The questions referred to in this release are as follows:

1.     If the election for governor was held today, would you vote for Jon Corzine the Democrat, Chris Christie the Republican, Chris Daggett the independent, or some other candidate?  [If undecided: At this moment do you lean more towards Corzine or more towards Christie?]  [NAMES WERE ROTATED]

Composite Table: Strength of Vote Choice

If the election for governor was held today, would you vote for [ROTATE]: Jon Corzine the Democrat, Chris Christie the Republican, Chris Daggett the independent, or some other candidate? [If undecided: At this moment do you lean more towards Corzine or more towards Christie?]  [If answered Corzine or Christie to Q1: Are you very sure about voting for [NAME]; or might you change your mind before Election Day?]

2.     Please tell me if your general impression of the following candidates is favorable or unfavorable, or if you don’t really have an opinion.  If you don’t recognize a name, just let me know.  [NAMES WERE ROTATED]

        Jon Corzine

        Chris Christie

        Chris Daggett


3.     Has Jon Corzine given you a clear idea, some idea, not much of an idea, or no idea at all about what he would do in his second term as governor?

4.     Has Chris Christie given you a clear idea, some idea, not much of an idea, or no idea at all about what he would as governor?

5.     In your opinion, what are the most important one or two issues that the candidates for governor should talk about? [Note: Results add to more than 100% because multiple responses were accepted] 


6.     Do you agree or disagree that Jon Corzine really understands the problems of average New Jerseyans?

7.     Do you agree or disagree that Chris Christie really understands the problems of average New Jerseyans?

8.     Turning to national issues, do you approve or disapprove of the job Barack Obama is doing as president?

9.     Overall, are you satisfied or dissatisfied with the way things are currently going in Washington?

10.   Do you view your vote for New Jersey governor as a way to express your feelings about the government in Washington, or is your vote for governor based only on state and local issues? [IF “a way to express your feelings about the government in Washington” ASK:  Is sending a message to Washington a major reason or a minor reason behind your choice for governor?]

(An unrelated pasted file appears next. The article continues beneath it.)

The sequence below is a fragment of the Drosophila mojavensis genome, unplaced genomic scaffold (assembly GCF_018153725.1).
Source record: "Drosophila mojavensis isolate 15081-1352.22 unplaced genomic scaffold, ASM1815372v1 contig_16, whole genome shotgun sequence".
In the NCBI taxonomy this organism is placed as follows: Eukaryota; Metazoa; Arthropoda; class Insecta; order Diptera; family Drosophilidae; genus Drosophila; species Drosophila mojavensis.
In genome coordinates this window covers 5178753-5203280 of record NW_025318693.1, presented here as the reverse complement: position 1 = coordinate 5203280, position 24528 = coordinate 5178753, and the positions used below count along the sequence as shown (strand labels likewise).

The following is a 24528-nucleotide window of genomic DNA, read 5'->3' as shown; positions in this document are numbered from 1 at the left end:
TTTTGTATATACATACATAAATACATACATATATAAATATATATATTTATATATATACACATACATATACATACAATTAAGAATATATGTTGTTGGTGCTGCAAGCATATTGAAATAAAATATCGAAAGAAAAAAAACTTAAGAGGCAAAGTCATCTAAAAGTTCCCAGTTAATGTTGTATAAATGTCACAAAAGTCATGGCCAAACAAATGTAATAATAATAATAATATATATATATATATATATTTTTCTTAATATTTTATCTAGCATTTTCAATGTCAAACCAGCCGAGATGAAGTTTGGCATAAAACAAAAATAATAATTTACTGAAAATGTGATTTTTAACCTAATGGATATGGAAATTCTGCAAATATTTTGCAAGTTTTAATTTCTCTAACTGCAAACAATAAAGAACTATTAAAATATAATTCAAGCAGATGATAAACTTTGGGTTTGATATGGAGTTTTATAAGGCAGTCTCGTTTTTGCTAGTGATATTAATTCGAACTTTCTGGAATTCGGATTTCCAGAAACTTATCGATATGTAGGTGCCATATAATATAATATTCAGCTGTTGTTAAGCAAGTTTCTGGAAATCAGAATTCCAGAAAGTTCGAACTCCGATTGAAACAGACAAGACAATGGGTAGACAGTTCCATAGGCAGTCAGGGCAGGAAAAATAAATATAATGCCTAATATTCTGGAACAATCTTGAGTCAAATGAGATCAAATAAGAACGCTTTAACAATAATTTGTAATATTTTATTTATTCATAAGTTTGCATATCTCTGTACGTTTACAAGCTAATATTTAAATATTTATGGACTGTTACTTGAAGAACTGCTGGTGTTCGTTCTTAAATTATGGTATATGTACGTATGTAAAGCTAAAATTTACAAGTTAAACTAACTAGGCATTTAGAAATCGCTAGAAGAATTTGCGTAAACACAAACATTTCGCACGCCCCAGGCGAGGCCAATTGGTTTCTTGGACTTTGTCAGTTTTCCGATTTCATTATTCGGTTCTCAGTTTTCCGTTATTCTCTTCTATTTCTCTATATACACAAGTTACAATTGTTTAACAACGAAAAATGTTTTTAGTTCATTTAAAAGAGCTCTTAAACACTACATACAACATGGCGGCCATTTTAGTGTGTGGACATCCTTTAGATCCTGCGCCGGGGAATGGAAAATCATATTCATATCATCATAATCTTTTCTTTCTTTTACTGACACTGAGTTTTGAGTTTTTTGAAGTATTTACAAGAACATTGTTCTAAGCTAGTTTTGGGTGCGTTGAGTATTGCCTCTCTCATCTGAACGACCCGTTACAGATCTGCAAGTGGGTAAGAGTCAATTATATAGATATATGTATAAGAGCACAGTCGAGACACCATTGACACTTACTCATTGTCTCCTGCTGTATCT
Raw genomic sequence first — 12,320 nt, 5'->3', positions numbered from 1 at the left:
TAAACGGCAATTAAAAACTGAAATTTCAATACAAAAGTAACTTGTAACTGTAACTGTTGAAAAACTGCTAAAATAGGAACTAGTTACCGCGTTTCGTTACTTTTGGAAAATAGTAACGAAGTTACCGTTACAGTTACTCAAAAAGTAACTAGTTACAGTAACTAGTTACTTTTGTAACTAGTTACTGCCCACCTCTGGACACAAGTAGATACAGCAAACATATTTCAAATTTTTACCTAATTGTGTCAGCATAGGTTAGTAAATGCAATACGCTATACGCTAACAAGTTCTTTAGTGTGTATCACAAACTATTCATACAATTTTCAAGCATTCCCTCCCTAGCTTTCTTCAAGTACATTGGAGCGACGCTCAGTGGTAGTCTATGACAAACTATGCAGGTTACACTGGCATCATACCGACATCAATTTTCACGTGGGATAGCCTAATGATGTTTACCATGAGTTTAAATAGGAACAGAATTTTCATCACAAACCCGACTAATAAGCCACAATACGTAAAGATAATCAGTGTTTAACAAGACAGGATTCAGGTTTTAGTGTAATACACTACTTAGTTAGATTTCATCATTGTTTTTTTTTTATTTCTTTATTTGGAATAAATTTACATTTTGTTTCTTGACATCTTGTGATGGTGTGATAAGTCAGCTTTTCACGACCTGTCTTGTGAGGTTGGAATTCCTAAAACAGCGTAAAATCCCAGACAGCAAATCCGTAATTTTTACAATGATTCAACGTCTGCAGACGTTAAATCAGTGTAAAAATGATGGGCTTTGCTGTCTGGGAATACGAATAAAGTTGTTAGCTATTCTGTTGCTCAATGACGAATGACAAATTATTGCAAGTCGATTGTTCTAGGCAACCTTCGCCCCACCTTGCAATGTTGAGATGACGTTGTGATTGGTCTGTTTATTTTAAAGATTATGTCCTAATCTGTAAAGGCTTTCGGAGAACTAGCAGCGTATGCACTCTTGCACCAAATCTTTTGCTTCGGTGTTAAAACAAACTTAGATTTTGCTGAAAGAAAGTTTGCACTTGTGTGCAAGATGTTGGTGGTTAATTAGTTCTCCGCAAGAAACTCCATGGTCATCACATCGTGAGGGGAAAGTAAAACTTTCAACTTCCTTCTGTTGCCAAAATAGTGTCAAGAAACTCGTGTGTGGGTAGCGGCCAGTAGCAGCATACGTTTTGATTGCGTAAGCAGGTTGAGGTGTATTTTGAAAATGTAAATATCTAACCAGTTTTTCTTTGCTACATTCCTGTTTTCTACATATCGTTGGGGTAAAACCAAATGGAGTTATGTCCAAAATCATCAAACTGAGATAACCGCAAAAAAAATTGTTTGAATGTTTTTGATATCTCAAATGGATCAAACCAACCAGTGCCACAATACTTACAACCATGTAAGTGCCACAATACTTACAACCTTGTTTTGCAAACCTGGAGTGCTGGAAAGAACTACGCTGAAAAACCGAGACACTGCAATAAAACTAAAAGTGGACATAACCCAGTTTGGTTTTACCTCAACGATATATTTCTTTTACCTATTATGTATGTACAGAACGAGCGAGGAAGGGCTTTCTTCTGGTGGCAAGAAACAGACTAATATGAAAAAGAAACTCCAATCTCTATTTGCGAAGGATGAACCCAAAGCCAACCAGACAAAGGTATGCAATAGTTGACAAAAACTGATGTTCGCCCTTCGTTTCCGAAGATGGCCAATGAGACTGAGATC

11    Now imagine you felt differently about how things were going in Washington.  Would that cause you to change your vote in the New Jersey governor’s race, or would you still vote for the same candidate you currently support?

12.   If President Obama actively campaigns for Jon Corzine, would you be more likely or less likely to vote for Corzine, or would it have no effect either way?

The Monmouth University/Gannett New Jersey Poll was conducted and analyzed by the Monmouth University Polling Institute research staff.  The telephone interviews were collected by Braun Research on July 9-14, 2009 with a statewide random sample of 792 registered voters. For results based on this sample, one can say with 95% confidence that the error attributable to sampling has a maximum margin of plus or minus 3.5 percentage points.  Sampling error increases as the sample size decreases, so statements based on various population subgroups, such as separate figures reported by gender or party identification, are subject to more error than are statements based on the total sample.  In addition to sampling error, one should bear in mind that question wording and practical difficulties in conducting surveys can introduce error or bias into the findings of opinion polls.

Click on pdf file link below for full methodology and results by key demographic groups.

Download this Poll Report with all tables

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- Monmouth University Polling Institute